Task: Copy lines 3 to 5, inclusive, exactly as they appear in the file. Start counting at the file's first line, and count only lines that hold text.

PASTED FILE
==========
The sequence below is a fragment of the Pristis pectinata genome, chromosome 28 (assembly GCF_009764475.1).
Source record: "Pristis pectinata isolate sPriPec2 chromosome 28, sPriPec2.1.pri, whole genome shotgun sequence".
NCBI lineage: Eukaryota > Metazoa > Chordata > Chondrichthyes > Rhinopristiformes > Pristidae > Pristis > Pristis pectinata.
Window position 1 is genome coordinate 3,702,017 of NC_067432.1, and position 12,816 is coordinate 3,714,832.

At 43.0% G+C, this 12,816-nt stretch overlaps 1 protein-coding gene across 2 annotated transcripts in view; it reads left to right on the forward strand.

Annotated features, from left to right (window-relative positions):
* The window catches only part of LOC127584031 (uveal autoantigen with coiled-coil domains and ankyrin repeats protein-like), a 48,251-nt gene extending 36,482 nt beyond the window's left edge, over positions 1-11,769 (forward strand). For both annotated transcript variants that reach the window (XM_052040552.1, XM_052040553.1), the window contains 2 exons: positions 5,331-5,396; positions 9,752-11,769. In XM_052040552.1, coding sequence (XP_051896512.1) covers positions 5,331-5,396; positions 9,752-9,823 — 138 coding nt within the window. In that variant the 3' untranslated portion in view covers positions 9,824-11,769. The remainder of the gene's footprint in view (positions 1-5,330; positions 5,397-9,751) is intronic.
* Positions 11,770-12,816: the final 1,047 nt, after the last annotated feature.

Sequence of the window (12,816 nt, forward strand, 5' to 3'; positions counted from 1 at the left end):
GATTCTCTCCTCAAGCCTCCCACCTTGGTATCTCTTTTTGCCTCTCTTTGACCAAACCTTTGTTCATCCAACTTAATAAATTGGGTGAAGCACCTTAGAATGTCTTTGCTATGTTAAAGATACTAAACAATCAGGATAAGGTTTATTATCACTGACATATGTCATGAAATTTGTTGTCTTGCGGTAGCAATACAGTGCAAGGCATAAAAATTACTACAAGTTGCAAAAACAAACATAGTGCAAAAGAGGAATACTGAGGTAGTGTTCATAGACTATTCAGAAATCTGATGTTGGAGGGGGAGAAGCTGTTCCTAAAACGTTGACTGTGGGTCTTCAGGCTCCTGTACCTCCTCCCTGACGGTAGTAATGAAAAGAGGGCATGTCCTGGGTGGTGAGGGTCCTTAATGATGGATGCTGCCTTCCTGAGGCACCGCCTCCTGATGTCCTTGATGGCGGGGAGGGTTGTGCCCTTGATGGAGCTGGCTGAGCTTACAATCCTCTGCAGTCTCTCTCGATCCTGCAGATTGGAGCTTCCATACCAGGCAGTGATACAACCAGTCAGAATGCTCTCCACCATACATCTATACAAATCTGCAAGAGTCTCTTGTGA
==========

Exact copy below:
NCBI lineage: Eukaryota > Metazoa > Chordata > Chondrichthyes > Rhinopristiformes > Pristidae > Pristis > Pristis pectinata.
Window position 1 is genome coordinate 3,702,017 of NC_067432.1, and position 12,816 is coordinate 3,714,832.

At 43.0% G+C, this 12,816-nt stretch overlaps 1 protein-coding gene across 2 annotated transcripts in view; it reads left to right on the forward strand.